The upright riding position is comfortable, and the single-cylinder engine is nice and peppy. Thanks to its 17-inch wheels and Pirelli Scorpion tyres the Svartpilen handles well and merrily zips through traffic while being lovely and light to throw around thanks to a 150kg wet weight.
But there is an issue, which doesn’t take long to discover.
Once you are out of town, or just in the saddle for an extended period of time, you soon start to discover that the Svartpilen’s seat is lacking in any form of padding.
It very quickly becomes uncomfortable and is in desperate need of a bit more foam.
Owners are well advised to drink full-fat lattes and not the skinny variety to build up their own padding on their rears! But in comparison to the cramped Vitpilen, the upright Svartpilen is comfortable.
Cursed with the same seat as the Svartpilen, the Vitpilen’s café racer styling adds an extra element of discomfort thanks to drop bars.
While they look cool, when combined with the more road-orientated Metzeler M5 tyres to give the bike better handling, in town or on long distance runs they cripple your wrists, ruining what is a great looking bike that is bags of fun on twisty roads.
We want to like the Svartpilen and Vitpilen, we really do, but we just can’t see anything they offer that the 390 Duke doesn’t already – and for £900 less.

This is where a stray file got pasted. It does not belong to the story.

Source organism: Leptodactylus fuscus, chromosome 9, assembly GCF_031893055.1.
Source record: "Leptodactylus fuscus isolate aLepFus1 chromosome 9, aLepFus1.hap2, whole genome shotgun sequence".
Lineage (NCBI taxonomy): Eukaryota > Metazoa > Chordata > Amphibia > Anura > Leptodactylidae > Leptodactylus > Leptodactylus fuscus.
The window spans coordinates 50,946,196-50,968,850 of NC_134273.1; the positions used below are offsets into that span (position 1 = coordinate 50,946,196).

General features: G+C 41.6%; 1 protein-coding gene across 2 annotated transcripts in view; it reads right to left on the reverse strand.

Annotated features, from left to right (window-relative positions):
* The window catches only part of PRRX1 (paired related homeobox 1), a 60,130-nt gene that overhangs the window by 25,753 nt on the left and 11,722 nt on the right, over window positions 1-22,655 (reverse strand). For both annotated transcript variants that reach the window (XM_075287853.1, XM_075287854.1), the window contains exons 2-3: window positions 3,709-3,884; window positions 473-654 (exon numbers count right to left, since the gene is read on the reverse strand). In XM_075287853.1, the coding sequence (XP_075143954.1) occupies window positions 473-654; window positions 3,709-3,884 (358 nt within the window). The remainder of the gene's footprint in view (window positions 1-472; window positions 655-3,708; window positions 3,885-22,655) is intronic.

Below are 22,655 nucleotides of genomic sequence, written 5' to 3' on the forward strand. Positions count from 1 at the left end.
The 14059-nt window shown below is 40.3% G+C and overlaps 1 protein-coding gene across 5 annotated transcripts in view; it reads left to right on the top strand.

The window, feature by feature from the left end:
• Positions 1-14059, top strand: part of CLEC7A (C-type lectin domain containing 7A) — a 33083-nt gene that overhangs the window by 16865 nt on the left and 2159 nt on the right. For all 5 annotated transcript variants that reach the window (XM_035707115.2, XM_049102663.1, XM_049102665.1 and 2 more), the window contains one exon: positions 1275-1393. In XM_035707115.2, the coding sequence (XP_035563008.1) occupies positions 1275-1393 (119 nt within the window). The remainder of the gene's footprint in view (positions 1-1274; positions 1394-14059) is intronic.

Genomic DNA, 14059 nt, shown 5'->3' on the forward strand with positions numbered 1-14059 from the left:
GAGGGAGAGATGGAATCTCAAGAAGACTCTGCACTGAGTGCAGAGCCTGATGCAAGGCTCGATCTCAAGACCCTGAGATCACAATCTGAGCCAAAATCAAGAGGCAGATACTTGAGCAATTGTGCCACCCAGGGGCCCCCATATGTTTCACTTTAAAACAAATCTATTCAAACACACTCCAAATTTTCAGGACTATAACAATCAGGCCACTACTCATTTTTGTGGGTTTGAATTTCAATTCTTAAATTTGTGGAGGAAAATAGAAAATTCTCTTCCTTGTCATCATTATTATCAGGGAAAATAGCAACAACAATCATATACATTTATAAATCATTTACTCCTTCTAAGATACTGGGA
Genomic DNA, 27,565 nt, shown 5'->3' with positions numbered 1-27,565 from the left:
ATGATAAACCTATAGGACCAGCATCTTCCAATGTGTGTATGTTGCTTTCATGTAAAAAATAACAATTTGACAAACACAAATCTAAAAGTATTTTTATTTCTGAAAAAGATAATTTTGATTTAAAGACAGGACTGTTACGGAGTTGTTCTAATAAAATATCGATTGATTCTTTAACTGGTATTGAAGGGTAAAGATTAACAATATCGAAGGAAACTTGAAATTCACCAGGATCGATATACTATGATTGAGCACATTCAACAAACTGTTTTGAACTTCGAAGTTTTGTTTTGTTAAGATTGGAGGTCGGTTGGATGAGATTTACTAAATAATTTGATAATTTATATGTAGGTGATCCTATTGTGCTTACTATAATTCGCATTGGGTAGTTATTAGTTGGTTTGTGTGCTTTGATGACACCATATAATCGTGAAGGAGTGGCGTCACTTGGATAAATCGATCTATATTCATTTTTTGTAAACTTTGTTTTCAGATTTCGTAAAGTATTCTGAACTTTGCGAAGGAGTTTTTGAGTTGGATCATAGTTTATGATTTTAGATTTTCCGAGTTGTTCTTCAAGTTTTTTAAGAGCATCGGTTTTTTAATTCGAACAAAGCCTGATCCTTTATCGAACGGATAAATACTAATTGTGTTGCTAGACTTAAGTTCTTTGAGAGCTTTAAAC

That will likely make a difference when it comes to insuring the motorcycles, too, as the KTM is a lot cheaper.
In fact, the Husqvarnas are actually worse in some aspects, as their seats are horrible, and they lack the Duke’s TFT dash and its connectivity to a smartphone, which is pretty crucial for a young, trendy customer addicted to showing off on Facegram or Instabook.
So where does this all leave Husky? In our view they are facing an uphill challenge.
If the Svartpilen and Vitpilen were the same price as the KTM Duke you would have the option to go KTM brash or Husky cool, but with that kind of price difference, we can’t see many riders looking past the KTM – especially when you take into account Husqvarna’s limited dealer network.
PUB FACT:Husqvarna was formed in the Swedish village of Huskvarna as a firearms manufacturer in 1689 (the logo is a gun sight) and built its first bike in 1903, technically making it the world’s oldest motorcycle manufacturer. However, Harley-Davidson dispute this claim.
Husqvarna is currently owned by Pierer Industrie AG, a firm headed up by KTM’s boss Stefan Pierer. He purchased the company from BMW in 2013, who took it over from the Cagiva Group in 2007.
The Cagiva Group bought the motorcycle side of Husqvarna in 1986, when the firm split their outdoor and motorcycle business.
So, having been founded in Sweden, Husqvarna moved to Italy, was purchased by a German company and has finally found residence in Austria. Although much of their bike parts are now built in India. Confused? Hopefully that has cleared it up a bit.
Husqvarna Svartpilen 401 and Husqvarna Vitpilen 401
|Engine||375cc, liquid-cooled, 4v DOHC single|
|Max Power||42.4bhp @ 9000rpm|
|Max Torque||27.3ftlb @ 7000rpm|
|Front suspension||43mm inverted WP forks, non-adjustable|
|Rear suspension||WP monoshock, adjustable spring preload|
|Wet weight||150kg (Vitpilen: 148kg)|
|Top speed||100mph (est)|